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Politics and Education in the Very Long Eighteenth Century, 1660-1860

09 March 13

Saturday 9 March 2013, Institute of Historical Research, University of London

Convenors: Professor Michele Cohen, Dr Mary Clare Martin, Dr Mark Burden

Keynote Speakers: Kathryn Gleadle, Lissa Paul

Despite a growing interest in the practices and principles of eighteenth-century education, and a continuing critical preoccupation with eighteenth-century political events and philosophies, there have been few attempts to explore the connections between them. Yet these connections were vital. Political events and ideas influenced teaching in schools, universities, the home, and the workplace. The education of eighteenth-century political figures affected their future beliefs and actions. The political strategies of the European powers helped to determine educational provision in America, India, Africa, and East Asia.

Changing legal frameworks altered the education of Roman Catholics, Protestants, and dissenters across Europe. Young women, as well as young men, used their education to become familiar with political rhetoric. Eighteenth-century ethics teaching was closely connected to early modern politics and natural law theory. Children’s literature contained explicit, implicit and concealed political messages, while educational texts were subject to the politics of production and exchange.

Call for Papers:

This one-day interdisciplinary conference will examine the ways in which education influenced politics, and the means by which politics affected educational provision in the long eighteenth century. To this end, we shall employ a broad definition of the term ‘education’, to include (for example) apprenticeships, family tutors, and educational conversation. Our definition of ‘politics’ will extend to political and moral thought, as well as political events, people, and texts. We encourage submissions for 20-minute papers from all branches of political, literary, social, and intellectual history. The conference follows our successful one-day workshop on ‘Education in the Very Long Eighteenth Century’ (2010) and marks the fifth anniversary of the ‘Education in the Long Eighteenth Century Seminar Series’ at the Institute of Historical Research, London. Possible subjects for panel papers might include:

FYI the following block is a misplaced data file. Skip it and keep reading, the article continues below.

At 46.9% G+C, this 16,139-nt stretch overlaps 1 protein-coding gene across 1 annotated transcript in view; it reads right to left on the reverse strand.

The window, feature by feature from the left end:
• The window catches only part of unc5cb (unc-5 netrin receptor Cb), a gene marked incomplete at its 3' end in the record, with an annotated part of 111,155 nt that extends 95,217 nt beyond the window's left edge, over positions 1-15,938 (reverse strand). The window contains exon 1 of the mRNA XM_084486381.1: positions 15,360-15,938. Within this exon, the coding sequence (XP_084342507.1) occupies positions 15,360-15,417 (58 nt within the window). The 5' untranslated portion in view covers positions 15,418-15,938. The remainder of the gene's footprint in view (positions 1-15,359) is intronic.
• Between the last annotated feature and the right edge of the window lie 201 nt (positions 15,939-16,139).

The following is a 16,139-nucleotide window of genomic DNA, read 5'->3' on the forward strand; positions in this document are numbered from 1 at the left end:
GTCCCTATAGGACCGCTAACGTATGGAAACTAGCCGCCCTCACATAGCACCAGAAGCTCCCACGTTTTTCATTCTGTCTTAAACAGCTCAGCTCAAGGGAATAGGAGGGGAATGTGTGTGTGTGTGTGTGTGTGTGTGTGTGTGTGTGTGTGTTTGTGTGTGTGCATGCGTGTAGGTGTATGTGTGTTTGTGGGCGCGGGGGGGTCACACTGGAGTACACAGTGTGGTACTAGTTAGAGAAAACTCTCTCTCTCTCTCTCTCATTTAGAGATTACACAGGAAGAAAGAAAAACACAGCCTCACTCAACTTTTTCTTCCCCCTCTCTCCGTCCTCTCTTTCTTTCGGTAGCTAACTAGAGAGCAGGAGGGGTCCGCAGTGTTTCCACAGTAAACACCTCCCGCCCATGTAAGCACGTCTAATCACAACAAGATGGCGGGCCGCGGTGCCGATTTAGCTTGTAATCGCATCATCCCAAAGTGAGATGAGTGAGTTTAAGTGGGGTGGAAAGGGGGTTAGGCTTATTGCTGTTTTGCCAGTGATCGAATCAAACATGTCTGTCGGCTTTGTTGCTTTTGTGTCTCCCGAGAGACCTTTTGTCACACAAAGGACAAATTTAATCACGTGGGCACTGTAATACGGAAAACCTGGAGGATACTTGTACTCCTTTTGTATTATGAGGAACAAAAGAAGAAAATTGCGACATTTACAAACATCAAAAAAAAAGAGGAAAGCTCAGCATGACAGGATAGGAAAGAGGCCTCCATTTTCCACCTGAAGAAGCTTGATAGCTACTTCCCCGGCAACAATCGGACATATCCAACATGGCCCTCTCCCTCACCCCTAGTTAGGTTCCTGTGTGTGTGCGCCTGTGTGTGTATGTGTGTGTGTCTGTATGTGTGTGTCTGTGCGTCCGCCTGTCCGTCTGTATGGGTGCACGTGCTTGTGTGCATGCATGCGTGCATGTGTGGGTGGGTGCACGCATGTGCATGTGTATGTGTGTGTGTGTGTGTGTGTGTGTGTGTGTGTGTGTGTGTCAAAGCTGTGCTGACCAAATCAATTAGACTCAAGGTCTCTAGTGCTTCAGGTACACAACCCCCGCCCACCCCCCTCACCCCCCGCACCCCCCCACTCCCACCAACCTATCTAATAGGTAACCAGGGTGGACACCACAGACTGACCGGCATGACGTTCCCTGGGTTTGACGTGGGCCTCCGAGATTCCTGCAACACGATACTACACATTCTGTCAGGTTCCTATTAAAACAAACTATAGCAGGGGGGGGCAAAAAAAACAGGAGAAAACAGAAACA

• parliamentary debates on education
  • the education of political figures
  • the political opinions of university tutors across Europe
  • political dimensions of the Grand Tour
  • the politics of charity schools
  • schools, academies and the law
  • political poetry by or for young people
  • education and class politics
  • political messages in children’s literature
  • the politics of educational publishing
  • education and gender politics
  • prosecutions of schoolmasters and tutors
  • the politics of science
  • the education of Roman Catholics, Protestants, and dissenters
  • the politics of language learning
  • the study of politics and natural law
  • the political opinions of young people
  • schoolboy rebellions
  • party political views on education
  • educating the labour force
  • political education in the home
  • the funding and cost of education

Submitting a Proposal:

Proposals of 300-500 words should be sent to the three workshop convenors, Professor Michele Cohen (cohenm@richmond.ac.uk), Dr Mary Clare Martin (m.c.h.martin@greenwich.co.uk) and Dr Mark Burden (m_k_burden@yahoo.co.uk), by 15 November 2012. We are happy to consider interdisciplinary studies, proposals from postgraduate students, and progress reports from new projects. Further information about the ‘Education in the Long Eighteenth Century’ seminar series may be found on the ELEC blog: http://dissentingreader.wordpress.com/, and the Institute of Historical Research website: http://www.history.ac.uk/events/seminars/252. Queries relating to the conference, or to the seminar series, may be emailed to Professor Cohen, Dr Martin, or Dr Burden at one of the above addresses.


We are grateful to the Centre for the Study of Play and Recreation, School of Education, University of Greenwich, for sponsoring the conference.

Listen to event co-convenor Dr Mark Burden discussing his Religion and Society funded studentship on Dissenting Academies here and here and more about its findings here.

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